Quotes to Inspire

"Those who desire to give up Freedom in order to gain security will not have, nor do they deserve either one"

— Thomas Jefferson

We Won't Back Down

See what children and their families are doing to fight back against the Children's Aid Society (CAS) and the family courts (Video)

The unlawful detention of children at schools by school officials and CAS workers

This document is a must read for parents and school officials regarding the unlawful detention and interrogation of children by CAS workers in Ontario Schools

Questions & Answers for school officials regarding CAS at children's schools

This must read document for teachers and school officials answers many of the questions that school officials have about CAS in their schools

Questions & Answers for Police regarding involvement with CAS workers

This must read document for police officers answers many of the questions that law enforcement officials have about dealing with CAS workers. (Coming soon)

The Unlawful Practice of Social Work by CAS workers in Ontario

This document written by child and family justice advocate Vernon Beck outlines how most Childrens Aid Society workers in Ontario are breaking the law

Understanding the Children's Aid Society - A historical analysis

This document written by Michael Reid reviews the development of CAS in Ontario since the 1800's and its troubling past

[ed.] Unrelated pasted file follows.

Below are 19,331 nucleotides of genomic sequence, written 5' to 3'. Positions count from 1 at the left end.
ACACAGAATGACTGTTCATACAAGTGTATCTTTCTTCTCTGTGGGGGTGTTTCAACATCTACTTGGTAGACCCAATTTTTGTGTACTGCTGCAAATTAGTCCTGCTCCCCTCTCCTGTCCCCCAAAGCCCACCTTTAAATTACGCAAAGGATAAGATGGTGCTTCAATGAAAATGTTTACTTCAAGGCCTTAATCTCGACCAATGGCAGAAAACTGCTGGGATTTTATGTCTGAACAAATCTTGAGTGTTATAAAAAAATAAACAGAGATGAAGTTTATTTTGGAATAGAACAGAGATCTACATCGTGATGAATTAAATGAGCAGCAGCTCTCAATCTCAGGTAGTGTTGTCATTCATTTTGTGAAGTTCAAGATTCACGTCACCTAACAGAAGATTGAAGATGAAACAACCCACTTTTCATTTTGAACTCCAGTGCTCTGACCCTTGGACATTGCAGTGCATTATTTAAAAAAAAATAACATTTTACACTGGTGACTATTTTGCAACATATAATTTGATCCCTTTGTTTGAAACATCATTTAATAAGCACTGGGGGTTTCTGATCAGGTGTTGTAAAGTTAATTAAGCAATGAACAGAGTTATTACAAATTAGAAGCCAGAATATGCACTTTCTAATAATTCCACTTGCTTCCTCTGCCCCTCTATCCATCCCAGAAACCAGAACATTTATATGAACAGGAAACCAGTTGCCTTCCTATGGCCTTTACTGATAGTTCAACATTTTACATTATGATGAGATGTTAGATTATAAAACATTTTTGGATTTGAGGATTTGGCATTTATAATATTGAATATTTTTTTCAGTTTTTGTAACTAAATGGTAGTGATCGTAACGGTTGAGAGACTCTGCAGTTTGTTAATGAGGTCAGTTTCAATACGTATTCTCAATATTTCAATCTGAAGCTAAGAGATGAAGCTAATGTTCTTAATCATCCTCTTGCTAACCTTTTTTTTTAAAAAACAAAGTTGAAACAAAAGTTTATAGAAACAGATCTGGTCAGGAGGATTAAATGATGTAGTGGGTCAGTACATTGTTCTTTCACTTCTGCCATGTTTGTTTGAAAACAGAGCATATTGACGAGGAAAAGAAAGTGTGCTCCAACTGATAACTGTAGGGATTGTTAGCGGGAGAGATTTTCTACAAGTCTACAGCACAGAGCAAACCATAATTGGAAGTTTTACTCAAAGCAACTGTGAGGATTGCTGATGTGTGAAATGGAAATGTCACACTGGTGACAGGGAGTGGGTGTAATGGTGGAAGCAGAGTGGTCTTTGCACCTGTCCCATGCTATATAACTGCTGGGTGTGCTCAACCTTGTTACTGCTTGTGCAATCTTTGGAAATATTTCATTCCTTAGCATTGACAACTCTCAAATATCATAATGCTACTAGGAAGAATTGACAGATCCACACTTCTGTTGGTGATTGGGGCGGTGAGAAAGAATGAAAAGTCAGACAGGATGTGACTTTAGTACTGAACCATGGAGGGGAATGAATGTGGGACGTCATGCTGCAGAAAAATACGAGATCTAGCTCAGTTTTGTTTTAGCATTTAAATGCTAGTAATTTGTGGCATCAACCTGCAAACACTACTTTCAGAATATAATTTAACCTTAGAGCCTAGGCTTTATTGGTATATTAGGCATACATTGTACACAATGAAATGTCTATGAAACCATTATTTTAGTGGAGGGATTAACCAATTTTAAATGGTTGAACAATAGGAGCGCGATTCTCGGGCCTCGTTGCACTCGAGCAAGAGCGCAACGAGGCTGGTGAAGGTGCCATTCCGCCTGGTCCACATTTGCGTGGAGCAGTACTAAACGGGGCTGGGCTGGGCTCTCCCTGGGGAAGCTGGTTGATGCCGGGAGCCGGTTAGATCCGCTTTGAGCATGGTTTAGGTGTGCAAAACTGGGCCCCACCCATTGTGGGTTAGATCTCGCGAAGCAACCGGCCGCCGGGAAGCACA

How to launch a lawsuit against teachers or the School Board

This document will outline the steps for parents to launch a civil lawsuit against teachers or the local school board for allowing CAS workers to question their children at school without informed consent (coming soon)

A Child's Guide to Ontario's Office of the Children's Lawyer

This document will answer questions about the children's lawyer and show kids how to stand up against incompetent lawyers(coming soon)

What you Can Do to Help

A new section with initiatives for readers showing them how to get involved will be added soon. Please stay tuned.


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The Unlawful Practice of Social Work in Ontario by CAS workers (Jan 2016) - Download the latest copy

Legal system does not work for ordinary people says top Canadian Judge

(Feb 16, 2011) As Canada Court Watch has been pointing our for years, the Justice system in Canada has lost touch with the people of Canada can no longer serve the needs of the Canadian People. One of Canada's top judges agrees. Read the attached article which is also attached in pdf format.

+++++++++++++++Text of Article++++++++++++++
Feb. 13, 2011 - The Vancouver Sun

Canada’s top judge is warning that the legal system doesn’t work for ordinary people and courts are fast becoming the domain of the rich — or the indigent.

In a startlingly frank speech at a University of Toronto legal conference, Supreme Court of Canada Chief Justice Beverley McLachlin last week was especially critical of high legal fees — now averaging nearly $340 an hour.

“Do we have adequate access to justice?” Justice McLachlin asked.

“It seems to me that the answer is, no. We have wonderful justice for corporations and for the wealthy.

But the middle-class and the poor may not be able to access our justice system.”